A Riot of Passage at U-Md.
Even Reception, Revelry for Champions Are Measured Against the Men

By Joshua Partlow and Allison Klein
Washington Post Staff Writers
Thursday, April 6, 2006

When one woman saw the growing crowd waiting inside the student union to watch the basketball game -- the women's basketball game -- she turned to her friend with a look of concern.

"Are you serious? There's a line? For this?"

After junior Ace Morris watched a particularly dazzling first-half layup, he said, "Oh, she didn't do that! She didn't do that!" then turned around in his seat and told his guy friend, "She better than you."

And when students burned T-shirts in the streets of College Park and tried to tip over a shuttle bus after the University of Maryland women's basketball team defeated Duke University for the National Championship on Tuesday night, senior Shelley Avny said this:

"I've been to all the men's riots, and this is even crazier."

"Go women," a female friend said.

If there was a theme to the commentary on the Maryland campus the past few days, it was comparison: How did this team compare with a men's team? How did this disturbance compare with earlier ones? Many students discussed the game as if some battle of the sexes were at stake, and a victory for Maryland's women's team was a victory for women.

Even as the players returned to campus from Boston yesterday to bask in their win, the comparisons continued. Thousands of joyous students celebrated their return at the outdoor campus amphitheater. When the men's basketball team won its NCAA championship, the celebration was held in the much larger Cole Field House. Earlier, the student newspaper had written that in an "unscientific survey" only 11 of 100 students could name two members of the women's team, in contrast to the marquee nature of the men's players.

Coach Brenda Frese thanked the cheering students for their support and told the crowd: "I did a scientific poll last night in the lobby, and I figured out that this team has arrived."

But even after winning it all, Frese had a simple request: Come to the games next year.

"If we're going to have the best fans in the country, we need you back supporting the team," Frese said. "Next year we want you to fill the student section."

The pouring of an estimated 1,000 students into the streets of College Park on Tuesday night also fostered comparisons. When the men's team has played Duke, students and others have broken windows, set fires and caused hundreds of thousands of dollars in damage. Tuesday night's revelry turned out to be less damaging than in previous years. There were no arrests and no reports of destruction of property, said Maj. Cathy Atwell of the university police.

Still, an 18-year-old female student was injured in a hit-and-run accident just as the celebration moved out from the College Park bars and onto Route 1, said Atwell. Police said the student suffered a broken ankle.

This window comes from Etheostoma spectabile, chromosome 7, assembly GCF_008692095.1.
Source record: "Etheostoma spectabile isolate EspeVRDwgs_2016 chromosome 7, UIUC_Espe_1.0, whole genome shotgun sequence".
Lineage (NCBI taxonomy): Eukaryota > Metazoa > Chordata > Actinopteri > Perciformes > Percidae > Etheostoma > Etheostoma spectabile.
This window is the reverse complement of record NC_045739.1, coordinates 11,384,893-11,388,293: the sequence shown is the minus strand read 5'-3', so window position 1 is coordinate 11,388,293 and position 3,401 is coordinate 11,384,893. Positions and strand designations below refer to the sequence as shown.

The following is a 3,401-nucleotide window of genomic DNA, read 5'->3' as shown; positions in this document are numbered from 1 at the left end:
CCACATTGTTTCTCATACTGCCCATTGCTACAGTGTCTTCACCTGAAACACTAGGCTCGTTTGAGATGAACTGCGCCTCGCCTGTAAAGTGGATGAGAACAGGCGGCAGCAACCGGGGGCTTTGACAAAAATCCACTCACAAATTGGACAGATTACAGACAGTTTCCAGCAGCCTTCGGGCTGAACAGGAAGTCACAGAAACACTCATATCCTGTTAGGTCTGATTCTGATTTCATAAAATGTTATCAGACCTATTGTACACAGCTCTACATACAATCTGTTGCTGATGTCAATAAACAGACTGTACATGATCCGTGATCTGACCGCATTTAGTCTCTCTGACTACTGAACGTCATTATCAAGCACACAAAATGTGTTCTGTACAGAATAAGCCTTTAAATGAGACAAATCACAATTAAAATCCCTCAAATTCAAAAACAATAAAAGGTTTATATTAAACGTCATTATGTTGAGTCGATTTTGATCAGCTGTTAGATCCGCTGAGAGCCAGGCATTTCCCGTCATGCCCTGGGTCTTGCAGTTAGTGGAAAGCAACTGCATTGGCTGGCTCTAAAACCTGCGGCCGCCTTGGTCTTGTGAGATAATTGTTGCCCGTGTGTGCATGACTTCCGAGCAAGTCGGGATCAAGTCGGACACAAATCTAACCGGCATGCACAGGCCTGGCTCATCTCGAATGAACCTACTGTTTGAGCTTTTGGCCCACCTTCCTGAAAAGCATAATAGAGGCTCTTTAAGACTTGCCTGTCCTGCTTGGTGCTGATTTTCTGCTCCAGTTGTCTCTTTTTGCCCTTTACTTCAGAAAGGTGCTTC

"We did not anticipate a large response to the Maryland win, because we had not had any history with that with the women's team," Atwell said. But officers from Prince George's County and university police kept things "pretty much under control. It didn't last very long."

The mood on the streets was an odd mix of ironic self-awareness -- a "look at us, we're rioting" attitude -- combined with brief moments of real fear and danger. With the smell of smoke in the night air from small street fires, officers in riot gear marched in formation and blasted pepper spray toward the throng of students. The fans would turn and run en masse, then stop and inch back toward police. At one point, more than a dozen were sprawled in the middle of Knox Road as if they were ready to put their lives on the line.

"We want horses! We want horses!" fans taunted the cops, making reference to earlier celebrations -- for the men -- when mounted police quelled the crowd.

"We're being stupid. We're laughing at ourselves," said sophomore Ben Schneider.

But some revelers threw beer bottles, tore down signs, tried to push over a bus and rolled a massive boulder into a parking lot.

"It's not acceptable for people to engage in criminal activity," Atwell said. "When people use the word 'celebration' to justify starting fires or throwing bottles or pushing rocks, we just can't tolerate that."

The University Senate recently approved a disciplinary policy that permits administrators to expel or suspend students for rioting off campus even if they are not convicted of a crime. College President C. Daniel Mote Jr. is expected to approve the policy, said university spokesman Millree Williams.

"Dr. Mote believes strongly that the poor judgment of a few should not taint the good behavior of the many," he said.

University police will be reviewing video of the student demonstration to see "if they can identify people involved in riot-related behavior or criminal activity, and those people will be put into the judicial process."

Still, several students said flooding the streets and setting fires were signs the women's team had finally been accepted.

"For us to have done that," said junior Amelia Faiola, "means they mean something to us."

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